Re: FDA proposal on Medical Device Accessories

What happens if I apply de novo classification for the remote-control to have it downgraded to Class I with it's own procode? Would this mean that I'm now essentially manufacturing 2 separate devices that should be treated independently?

Yes.

:yes:
 

somashekar

Leader
Admin
Re: FDA proposal on Medical Device Accessories

The definition of "accessory" requires that the accessory is specifically
intended by the manufacturer of the accessory to be used together with a
device. The intended use of the accessory must be such as to enable a device
to be used in accordance with its intended use. Therefore a product can only
become an accessory to a medical device if the manufacturer of such a
product establishes an intended use in conjunction with one or several
medical devices.

MEDDEV gives the above definition for medical device accessory.
THIS thread adds some more.
Also the Similar Discussion Threads under is valuable.
So an orthopedic tool does not become an accessory.
You may also have a case where the accessory class can be higher to that of the medical device ...
 

Mark Meer

Trusted Information Resource
Re: FDA proposal on Medical Device Accessories

You may also have a case where the accessory class can be higher to that of the medical device ...

...so then what would be the reason a manufacturer of such an accessory to make a de novo application? ...it'd only just make their life more complicated.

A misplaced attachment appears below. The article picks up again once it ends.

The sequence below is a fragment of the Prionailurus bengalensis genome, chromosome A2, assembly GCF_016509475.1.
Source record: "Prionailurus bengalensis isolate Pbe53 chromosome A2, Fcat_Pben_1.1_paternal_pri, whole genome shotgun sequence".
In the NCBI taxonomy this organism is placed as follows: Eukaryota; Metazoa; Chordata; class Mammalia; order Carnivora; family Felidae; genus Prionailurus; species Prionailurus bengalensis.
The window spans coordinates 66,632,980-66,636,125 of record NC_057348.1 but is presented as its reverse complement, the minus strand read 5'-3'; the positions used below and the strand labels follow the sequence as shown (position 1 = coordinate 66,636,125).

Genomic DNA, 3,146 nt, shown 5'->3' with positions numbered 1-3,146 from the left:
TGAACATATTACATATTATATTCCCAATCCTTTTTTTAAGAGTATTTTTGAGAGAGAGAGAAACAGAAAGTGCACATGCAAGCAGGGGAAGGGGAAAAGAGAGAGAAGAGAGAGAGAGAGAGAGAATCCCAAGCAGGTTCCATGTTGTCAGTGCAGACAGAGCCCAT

As far as I can tell the FDA isn't mandating classifying accessories in this way. ...so the question is why would a manufacturer choose to?

Certainly in this case (and even, to a lesser extent, with downgrading the accessory class) it seems like a whole lot of headache...especially if the device and accessories are all being manufactured together under the same controls anyway...
 
M

MIREGMGR

Re: FDA proposal on Medical Device Accessories

As far as I can tell the FDA isn't mandating classifying accessories in this way. ...so the question is why would a manufacturer choose to?

My employer markets several hundred products that are accessories to devices for which we are not regulatorily responsible. Our products meet the definition of accessory, and do not meet the definition of device. A significant hoop-jumping exercise is required by FDA to regulate them as devices in their own right.

Quite a few of these are low risk accessories for medium risk 510(k)ed products where our products were not included in the 510(k), either because the maker of the 510(k)ed product isn't making any money off our accessory so they didn't see a reason to include it, or our accessory didn't exist yet when the 510(k) was created.

So maybe the new guidance is our fault. :)
 
Last edited by a moderator:

Mark Meer

Trusted Information Resource
Re: FDA proposal on Medical Device Accessories

...products that are accessories to devices for which we are not regulatorily responsible. Our products meet the definition of accessory, and do not meet the definition of device...

MIREGMGR: can you give example(s)?

My confusion stems from the following device definition:
"...instrument, apparatus, ...., or other similar or related article, including any component, part, or accessory"

and accessory definition: "A device that is intended to support, supplement, and/or augment the performance of one or more parent devices"